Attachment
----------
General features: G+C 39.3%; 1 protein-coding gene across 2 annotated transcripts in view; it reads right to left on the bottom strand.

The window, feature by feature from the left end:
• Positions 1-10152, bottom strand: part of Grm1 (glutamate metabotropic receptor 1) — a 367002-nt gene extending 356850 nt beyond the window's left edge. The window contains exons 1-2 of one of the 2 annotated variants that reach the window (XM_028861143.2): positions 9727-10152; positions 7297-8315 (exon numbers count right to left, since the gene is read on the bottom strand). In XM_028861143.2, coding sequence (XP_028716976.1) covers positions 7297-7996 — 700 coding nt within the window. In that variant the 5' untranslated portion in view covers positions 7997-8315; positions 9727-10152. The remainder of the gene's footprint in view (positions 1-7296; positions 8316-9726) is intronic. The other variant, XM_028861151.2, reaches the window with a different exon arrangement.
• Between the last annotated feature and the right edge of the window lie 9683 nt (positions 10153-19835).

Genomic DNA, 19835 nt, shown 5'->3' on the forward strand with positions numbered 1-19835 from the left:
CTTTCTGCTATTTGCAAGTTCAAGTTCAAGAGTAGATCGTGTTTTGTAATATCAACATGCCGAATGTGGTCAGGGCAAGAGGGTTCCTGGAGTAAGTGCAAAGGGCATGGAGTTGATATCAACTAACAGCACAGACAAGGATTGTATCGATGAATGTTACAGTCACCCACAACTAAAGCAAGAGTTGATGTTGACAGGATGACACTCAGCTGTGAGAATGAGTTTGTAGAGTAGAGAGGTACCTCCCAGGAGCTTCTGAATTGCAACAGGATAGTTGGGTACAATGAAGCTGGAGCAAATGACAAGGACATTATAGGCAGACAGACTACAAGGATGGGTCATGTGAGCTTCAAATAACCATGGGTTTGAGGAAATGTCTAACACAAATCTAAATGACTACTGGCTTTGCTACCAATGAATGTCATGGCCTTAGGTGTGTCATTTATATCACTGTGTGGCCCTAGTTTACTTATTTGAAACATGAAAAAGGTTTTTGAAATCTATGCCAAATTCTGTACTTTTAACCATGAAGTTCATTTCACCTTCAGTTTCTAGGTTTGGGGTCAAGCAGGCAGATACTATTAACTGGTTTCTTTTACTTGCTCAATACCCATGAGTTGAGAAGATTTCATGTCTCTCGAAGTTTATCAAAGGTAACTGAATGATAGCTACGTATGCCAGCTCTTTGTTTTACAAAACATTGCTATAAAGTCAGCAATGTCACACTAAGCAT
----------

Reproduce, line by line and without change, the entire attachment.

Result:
General features: G+C 39.3%; 1 protein-coding gene across 2 annotated transcripts in view; it reads right to left on the bottom strand.

The window, feature by feature from the left end:
• Positions 1-10152, bottom strand: part of Grm1 (glutamate metabotropic receptor 1) — a 367002-nt gene extending 356850 nt beyond the window's left edge. The window contains exons 1-2 of one of the 2 annotated variants that reach the window (XM_028861143.2): positions 9727-10152; positions 7297-8315 (exon numbers count right to left, since the gene is read on the bottom strand). In XM_028861143.2, coding sequence (XP_028716976.1) covers positions 7297-7996 — 700 coding nt within the window. In that variant the 5' untranslated portion in view covers positions 7997-8315; positions 9727-10152. The remainder of the gene's footprint in view (positions 1-7296; positions 8316-9726) is intronic. The other variant, XM_028861151.2, reaches the window with a different exon arrangement.
• Between the last annotated feature and the right edge of the window lie 9683 nt (positions 10153-19835).

Genomic DNA, 19835 nt, shown 5'->3' on the forward strand with positions numbered 1-19835 from the left:
CTTTCTGCTATTTGCAAGTTCAAGTTCAAGAGTAGATCGTGTTTTGTAATATCAACATGCCGAATGTGGTCAGGGCAAGAGGGTTCCTGGAGTAAGTGCAAAGGGCATGGAGTTGATATCAACTAACAGCACAGACAAGGATTGTATCGATGAATGTTACAGTCACCCACAACTAAAGCAAGAGTTGATGTTGACAGGATGACACTCAGCTGTGAGAATGAGTTTGTAGAGTAGAGAGGTACCTCCCAGGAGCTTCTGAATTGCAACAGGATAGTTGGGTACAATGAAGCTGGAGCAAATGACAAGGACATTATAGGCAGACAGACTACAAGGATGGGTCATGTGAGCTTCAAATAACCATGGGTTTGAGGAAATGTCTAACACAAATCTAAATGACTACTGGCTTTGCTACCAATGAATGTCATGGCCTTAGGTGTGTCATTTATATCACTGTGTGGCCCTAGTTTACTTATTTGAAACATGAAAAAGGTTTTTGAAATCTATGCCAAATTCTGTACTTTTAACCATGAAGTTCATTTCACCTTCAGTTTCTAGGTTTGGGGTCAAGCAGGCAGATACTATTAACTGGTTTCTTTTACTTGCTCAATACCCATGAGTTGAGAAGATTTCATGTCTCTCGAAGTTTATCAAAGGTAACTGAATGATAGCTACGTATGCCAGCTCTTTGTTTTACAAAACATTGCTATAAAGTCAGCAATGTCACACTAAGCAT